the Overseas Security Advisory Council and Department's Bureau
of Diplomatic Security. Consular Affairs Trips for Travelers 
series, which contain information on obtaining passports and planning
a safe trip abroad, can be purchased from the Superintendent of
Documents, U.S. Government Printing Office, P.O. Box 371954, 
PA 15250-7954; telephone: 202-512-1800; fax 202-512-2250. 

Emergency information concerning Americans traveling
abroad may be obtained from the Office of Overseas Citizens Services
at (202) 647-5225. For after-hours emergencies, Sundays and holidays,
call 202-647-4000. 

Passport Services information can be obtained
by calling the 24-hour, 7-day a week automated system ($.35 per
minute) or live operators 8 a.m. to 8 p.m. (EST) Monday-Friday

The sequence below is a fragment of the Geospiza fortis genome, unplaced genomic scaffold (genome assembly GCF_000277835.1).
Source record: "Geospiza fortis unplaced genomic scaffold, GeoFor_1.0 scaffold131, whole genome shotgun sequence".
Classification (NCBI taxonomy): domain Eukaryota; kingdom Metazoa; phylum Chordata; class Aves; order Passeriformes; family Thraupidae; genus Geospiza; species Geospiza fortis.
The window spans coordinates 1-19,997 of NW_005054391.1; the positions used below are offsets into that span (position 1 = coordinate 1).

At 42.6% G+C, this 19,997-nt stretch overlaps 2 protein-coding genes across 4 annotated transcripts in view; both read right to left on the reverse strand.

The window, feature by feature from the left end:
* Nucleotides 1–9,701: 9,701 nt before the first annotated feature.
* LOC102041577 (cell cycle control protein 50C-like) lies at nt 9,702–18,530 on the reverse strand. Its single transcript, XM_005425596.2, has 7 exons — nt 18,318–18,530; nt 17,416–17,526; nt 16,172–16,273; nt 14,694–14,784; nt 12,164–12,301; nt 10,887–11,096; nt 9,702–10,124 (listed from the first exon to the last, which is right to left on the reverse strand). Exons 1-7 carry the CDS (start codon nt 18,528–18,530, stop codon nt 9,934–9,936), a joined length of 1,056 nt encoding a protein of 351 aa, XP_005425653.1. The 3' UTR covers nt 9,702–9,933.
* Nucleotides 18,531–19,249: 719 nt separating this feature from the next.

($1.05 per minute). The number is 1-900-225-5674 (TDD: 1-900-225-7778).
Major credit card users (for a flat rate of $4.95) may call 1-888-362-
(TDD: 1-888-498-3648) 

Travelers can check the latest health information with
the U.S. Centers for Disease Control and Prevention in Atlanta,
Georgia. A hotline at (404) 332-4559 gives the most recent health
advisories, immunization recommendations or requirements, and
advice on food and drinking water safety for regions and countries.
A booklet entitled Health Information for International Travel
(HHS publication number CDC-95-8280) is available from the U.S.
Government Printing Office, Washington, DC 20402, tel. (202) 512-1800.

Information on travel conditions, visa requirements, currency
and customs regulations, legal holidays, and other items of interest